encounter

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encounter

[en′kau̇n·tər]
(physical chemistry)
A group of collisions, each of which consists of two molecules that collide without reacting and do not separate immediately because of the cage of surrounding molecules.

encounter

any meeting between two or more people in a face-to-face interaction. Everyday life is made up of a series of such interactions, some of them with persons we know well, but many others with people with whom we may have only a fleeting contact. Described by GOFFMAN (1961b,1967,1971) as situations of copresence, encounters involve SOCIAL ACTORS in ‘positionings’ of the body and knowledgeable attention to FACE WORK, creating and preserving the numerous, distinctive kinds of encounter that can be observed. See also FACE-TO-FACE INTERACTION, INTERACTION ORDER AND INTERACTION RITUAL.
References in classic literature ?
Don't be in haste to celebrate a victory, Porthos," interposed D'Artagnan; "never have we incurred a greater danger than we are now encountering.
The Digger kept on ahead of the party, crossing and recrossing the river in pursuit of game, until, unluckily, encountering a brother Digger, he stole off with him, without the ceremony of leave-taking.
I looked at Frances, she was putting her books into her cabas; having fastened the button, she raised her head; encountering my eye, she made a quiet, respectful obeisance, as bidding good afternoon, and was turning to depart:--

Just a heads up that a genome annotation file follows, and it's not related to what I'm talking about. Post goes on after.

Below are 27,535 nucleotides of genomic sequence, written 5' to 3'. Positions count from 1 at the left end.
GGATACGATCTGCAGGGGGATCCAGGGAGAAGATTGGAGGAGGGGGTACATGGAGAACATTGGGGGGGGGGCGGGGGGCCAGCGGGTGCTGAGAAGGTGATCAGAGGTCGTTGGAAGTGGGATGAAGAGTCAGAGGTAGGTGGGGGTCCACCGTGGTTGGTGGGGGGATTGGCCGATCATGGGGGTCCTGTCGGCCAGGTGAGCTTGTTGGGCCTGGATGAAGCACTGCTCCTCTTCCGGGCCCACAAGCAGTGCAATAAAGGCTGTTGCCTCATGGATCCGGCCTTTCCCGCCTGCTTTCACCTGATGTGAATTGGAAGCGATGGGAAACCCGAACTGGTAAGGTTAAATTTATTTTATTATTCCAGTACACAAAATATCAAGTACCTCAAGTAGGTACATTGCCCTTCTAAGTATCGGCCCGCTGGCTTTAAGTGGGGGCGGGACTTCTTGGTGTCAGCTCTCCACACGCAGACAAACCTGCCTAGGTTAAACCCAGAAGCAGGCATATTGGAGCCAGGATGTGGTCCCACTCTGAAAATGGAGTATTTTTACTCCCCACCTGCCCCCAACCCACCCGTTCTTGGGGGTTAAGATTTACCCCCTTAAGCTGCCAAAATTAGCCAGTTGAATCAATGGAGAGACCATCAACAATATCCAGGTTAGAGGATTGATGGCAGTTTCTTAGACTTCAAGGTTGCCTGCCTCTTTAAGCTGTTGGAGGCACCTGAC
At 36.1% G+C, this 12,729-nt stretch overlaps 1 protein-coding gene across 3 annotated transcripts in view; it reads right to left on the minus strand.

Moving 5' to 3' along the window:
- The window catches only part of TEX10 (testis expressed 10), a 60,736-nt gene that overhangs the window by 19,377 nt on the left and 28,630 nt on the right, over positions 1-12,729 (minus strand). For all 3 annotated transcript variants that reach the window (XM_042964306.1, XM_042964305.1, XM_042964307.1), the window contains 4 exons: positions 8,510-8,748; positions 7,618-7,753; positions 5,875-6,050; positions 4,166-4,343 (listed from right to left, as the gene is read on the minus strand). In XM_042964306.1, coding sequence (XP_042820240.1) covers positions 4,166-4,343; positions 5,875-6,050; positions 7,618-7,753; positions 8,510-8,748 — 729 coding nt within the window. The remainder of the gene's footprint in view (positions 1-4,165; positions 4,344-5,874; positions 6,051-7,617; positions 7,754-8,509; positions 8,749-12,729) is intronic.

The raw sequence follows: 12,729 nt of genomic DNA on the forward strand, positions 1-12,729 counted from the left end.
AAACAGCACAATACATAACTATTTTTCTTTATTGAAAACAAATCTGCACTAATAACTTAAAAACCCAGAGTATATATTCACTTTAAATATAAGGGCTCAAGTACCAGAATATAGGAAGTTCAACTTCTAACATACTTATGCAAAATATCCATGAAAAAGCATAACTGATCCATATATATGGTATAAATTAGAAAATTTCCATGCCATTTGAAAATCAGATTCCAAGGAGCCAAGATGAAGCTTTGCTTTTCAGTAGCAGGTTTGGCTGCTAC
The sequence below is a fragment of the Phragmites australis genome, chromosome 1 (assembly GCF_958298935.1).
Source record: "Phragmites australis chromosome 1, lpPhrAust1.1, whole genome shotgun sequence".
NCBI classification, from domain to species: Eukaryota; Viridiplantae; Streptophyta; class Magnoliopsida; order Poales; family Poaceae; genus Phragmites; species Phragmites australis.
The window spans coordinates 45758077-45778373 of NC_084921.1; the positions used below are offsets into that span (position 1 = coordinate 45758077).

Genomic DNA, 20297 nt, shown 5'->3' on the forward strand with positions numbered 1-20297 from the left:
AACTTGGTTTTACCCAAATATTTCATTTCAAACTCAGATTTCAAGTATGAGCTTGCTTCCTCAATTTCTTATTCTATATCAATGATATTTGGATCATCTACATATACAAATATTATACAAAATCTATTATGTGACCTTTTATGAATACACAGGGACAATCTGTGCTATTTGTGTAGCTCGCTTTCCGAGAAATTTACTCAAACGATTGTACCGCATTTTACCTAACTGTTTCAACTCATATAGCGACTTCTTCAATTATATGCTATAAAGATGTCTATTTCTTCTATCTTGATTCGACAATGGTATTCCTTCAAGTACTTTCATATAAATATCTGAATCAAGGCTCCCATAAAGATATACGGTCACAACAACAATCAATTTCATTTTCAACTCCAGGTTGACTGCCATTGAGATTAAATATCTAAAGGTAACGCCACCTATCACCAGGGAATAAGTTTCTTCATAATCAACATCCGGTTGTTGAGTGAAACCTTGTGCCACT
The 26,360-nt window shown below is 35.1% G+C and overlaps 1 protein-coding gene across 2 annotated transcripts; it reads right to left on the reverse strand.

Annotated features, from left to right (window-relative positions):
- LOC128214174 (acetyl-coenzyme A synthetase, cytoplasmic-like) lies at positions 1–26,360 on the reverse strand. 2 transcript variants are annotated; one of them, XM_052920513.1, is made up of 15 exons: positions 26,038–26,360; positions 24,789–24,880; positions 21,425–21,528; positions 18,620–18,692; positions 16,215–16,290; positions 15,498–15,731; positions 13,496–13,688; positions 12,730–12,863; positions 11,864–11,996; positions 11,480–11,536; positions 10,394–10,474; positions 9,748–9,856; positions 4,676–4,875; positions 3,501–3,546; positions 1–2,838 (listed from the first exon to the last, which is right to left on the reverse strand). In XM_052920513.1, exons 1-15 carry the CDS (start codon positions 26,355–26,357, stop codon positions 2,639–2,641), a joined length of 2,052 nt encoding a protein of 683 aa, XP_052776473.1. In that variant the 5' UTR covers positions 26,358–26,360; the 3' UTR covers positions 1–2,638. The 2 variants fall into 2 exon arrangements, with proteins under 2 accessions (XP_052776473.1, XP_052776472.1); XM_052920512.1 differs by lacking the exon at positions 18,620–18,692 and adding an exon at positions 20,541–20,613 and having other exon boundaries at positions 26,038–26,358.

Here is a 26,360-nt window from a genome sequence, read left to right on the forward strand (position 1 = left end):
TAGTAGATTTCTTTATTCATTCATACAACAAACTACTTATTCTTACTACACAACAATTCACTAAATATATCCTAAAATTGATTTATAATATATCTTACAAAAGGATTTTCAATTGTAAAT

When Marmaduke first became the partner of young Effingham, he was quite the Quaker in externals; and it was too dangerous an experiment for the son to think of encountering the prejudices of the father on this subject.
Pursued by the French army of a hundred thousand men under the command of Bonaparte, encountering a population that was unfriendly to it, losing confidence in its allies, suffering from shortness of supplies, and compelled to act under conditions of war unlike anything that had been foreseen, the Russian army of thirty-five thousand men commanded by Kutuzov was hurriedly retreating along the Danube, stopping where overtaken by the enemy and fighting rearguard actions only as far as necessary to enable it to retreat without losing its heavy equipment.
For when they came to the banks of a rushing river that threatened to bar their way the little Queen kept steadily on, passing through the seeming flood in safety; and our travelers followed her without encountering a single drop of water.
Emily shrank--not from accepting the invitation--but from encountering Francine.